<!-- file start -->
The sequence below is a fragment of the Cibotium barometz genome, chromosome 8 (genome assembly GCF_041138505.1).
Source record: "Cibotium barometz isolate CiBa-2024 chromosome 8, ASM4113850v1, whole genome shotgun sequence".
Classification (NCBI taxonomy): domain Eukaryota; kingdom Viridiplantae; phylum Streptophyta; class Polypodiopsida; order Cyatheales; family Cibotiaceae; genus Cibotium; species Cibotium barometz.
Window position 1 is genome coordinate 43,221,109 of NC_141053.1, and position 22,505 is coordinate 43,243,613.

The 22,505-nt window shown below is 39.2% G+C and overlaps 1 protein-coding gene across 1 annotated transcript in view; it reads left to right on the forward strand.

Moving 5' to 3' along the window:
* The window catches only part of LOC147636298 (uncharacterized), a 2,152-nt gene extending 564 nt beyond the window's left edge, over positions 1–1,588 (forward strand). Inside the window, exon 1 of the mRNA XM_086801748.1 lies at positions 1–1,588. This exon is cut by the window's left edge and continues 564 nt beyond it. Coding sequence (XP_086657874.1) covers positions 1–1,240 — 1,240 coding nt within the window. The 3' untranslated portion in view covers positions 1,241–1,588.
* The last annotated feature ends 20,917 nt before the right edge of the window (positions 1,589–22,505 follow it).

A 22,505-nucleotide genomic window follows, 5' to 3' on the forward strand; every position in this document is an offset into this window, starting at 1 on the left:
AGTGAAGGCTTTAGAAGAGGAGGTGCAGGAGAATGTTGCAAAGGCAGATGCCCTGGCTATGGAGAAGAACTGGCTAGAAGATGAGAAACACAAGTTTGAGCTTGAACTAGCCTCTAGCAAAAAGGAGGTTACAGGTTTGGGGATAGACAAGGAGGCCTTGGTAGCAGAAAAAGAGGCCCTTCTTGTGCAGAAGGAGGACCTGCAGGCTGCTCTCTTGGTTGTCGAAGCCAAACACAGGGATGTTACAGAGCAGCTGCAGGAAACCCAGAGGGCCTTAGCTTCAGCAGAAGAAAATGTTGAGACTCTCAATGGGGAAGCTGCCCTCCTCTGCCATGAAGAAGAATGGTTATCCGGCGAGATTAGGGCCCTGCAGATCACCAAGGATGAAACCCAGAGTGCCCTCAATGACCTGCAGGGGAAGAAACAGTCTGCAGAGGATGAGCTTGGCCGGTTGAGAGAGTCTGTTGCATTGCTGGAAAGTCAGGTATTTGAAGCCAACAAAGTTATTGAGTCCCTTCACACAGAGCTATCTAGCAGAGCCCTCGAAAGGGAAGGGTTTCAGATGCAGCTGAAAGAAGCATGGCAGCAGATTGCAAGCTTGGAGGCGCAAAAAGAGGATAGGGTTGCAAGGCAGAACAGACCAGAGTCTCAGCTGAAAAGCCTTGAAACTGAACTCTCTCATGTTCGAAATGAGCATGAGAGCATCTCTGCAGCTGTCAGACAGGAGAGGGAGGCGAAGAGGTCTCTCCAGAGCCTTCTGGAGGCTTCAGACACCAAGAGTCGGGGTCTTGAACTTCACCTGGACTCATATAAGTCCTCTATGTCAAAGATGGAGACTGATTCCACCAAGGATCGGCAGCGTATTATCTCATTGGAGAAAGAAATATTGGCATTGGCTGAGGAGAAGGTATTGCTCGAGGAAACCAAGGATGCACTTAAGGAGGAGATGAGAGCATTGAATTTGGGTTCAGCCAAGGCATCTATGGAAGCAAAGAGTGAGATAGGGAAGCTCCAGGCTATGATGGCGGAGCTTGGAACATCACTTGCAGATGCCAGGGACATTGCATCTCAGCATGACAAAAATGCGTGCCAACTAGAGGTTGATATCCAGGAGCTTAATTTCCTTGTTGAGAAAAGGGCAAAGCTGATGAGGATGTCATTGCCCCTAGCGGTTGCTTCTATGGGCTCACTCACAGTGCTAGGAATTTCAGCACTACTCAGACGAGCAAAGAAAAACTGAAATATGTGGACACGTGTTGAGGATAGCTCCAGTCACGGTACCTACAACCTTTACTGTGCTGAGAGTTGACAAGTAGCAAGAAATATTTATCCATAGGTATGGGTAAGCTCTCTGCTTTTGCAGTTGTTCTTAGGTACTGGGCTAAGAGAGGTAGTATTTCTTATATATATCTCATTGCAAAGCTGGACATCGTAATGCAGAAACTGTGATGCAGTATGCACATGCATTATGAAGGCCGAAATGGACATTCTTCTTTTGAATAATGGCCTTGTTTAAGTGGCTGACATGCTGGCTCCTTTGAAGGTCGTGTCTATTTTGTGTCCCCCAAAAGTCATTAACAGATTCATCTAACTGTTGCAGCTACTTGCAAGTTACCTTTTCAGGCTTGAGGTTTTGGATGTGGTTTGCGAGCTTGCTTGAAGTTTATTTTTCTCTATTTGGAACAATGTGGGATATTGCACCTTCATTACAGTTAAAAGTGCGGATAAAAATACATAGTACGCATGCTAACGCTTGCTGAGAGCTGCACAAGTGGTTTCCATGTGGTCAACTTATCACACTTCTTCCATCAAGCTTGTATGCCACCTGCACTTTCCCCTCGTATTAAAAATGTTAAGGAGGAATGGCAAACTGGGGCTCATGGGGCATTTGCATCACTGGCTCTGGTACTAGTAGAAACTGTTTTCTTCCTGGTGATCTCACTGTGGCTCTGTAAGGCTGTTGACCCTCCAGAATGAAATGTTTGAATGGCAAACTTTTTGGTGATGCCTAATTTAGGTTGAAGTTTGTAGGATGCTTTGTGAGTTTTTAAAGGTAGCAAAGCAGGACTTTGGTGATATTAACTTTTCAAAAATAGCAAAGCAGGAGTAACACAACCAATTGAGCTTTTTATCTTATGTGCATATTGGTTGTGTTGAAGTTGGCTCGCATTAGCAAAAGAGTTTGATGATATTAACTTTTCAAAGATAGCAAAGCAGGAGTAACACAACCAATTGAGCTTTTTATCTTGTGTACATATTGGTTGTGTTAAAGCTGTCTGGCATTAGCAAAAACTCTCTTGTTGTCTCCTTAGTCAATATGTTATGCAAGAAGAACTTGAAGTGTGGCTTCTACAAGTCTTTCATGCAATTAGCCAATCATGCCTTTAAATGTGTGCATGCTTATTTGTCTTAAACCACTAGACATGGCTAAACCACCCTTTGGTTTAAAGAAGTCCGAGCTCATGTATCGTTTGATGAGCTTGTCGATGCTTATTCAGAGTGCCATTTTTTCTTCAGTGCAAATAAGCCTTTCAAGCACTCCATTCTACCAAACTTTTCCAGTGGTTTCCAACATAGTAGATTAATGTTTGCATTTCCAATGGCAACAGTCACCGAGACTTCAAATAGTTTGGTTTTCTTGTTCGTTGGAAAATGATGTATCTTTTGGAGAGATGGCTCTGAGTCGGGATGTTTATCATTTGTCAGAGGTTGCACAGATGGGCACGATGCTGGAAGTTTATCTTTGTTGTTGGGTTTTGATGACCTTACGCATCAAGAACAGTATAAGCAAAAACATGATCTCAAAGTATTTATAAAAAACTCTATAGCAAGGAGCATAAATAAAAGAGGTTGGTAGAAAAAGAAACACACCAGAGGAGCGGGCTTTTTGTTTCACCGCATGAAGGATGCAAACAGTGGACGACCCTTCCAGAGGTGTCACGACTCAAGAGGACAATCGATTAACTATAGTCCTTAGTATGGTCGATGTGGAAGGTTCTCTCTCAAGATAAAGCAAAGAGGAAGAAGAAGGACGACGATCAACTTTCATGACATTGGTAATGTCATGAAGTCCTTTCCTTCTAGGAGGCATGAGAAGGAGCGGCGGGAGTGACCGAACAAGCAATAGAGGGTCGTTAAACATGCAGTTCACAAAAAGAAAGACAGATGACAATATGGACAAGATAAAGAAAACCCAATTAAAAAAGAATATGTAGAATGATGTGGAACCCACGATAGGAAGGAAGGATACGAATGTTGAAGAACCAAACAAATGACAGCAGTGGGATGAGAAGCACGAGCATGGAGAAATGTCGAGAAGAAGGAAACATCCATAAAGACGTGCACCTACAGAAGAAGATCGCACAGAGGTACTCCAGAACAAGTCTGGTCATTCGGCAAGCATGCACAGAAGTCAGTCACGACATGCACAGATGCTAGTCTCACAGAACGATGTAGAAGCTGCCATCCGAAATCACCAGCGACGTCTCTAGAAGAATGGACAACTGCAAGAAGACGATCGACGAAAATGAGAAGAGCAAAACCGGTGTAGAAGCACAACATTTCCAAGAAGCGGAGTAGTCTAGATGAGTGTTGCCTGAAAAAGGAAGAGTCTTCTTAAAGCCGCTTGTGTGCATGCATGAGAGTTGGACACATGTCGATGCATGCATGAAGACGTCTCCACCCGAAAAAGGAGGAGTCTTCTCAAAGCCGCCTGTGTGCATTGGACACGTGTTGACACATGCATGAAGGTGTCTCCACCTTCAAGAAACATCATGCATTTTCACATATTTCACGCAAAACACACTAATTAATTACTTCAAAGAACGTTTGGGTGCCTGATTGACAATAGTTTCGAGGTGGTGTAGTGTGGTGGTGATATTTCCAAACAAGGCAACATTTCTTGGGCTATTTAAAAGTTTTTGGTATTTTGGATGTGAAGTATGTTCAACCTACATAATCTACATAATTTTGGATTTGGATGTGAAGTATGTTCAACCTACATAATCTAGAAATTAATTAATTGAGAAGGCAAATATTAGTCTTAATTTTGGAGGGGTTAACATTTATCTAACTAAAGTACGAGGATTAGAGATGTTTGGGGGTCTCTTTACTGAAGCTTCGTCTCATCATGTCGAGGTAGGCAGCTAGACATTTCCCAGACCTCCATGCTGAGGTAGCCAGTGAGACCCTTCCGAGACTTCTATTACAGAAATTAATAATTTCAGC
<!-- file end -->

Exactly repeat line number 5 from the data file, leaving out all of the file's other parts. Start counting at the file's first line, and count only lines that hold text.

The 22,505-nt window shown below is 39.2% G+C and overlaps 1 protein-coding gene across 1 annotated transcript in view; it reads left to right on the forward strand.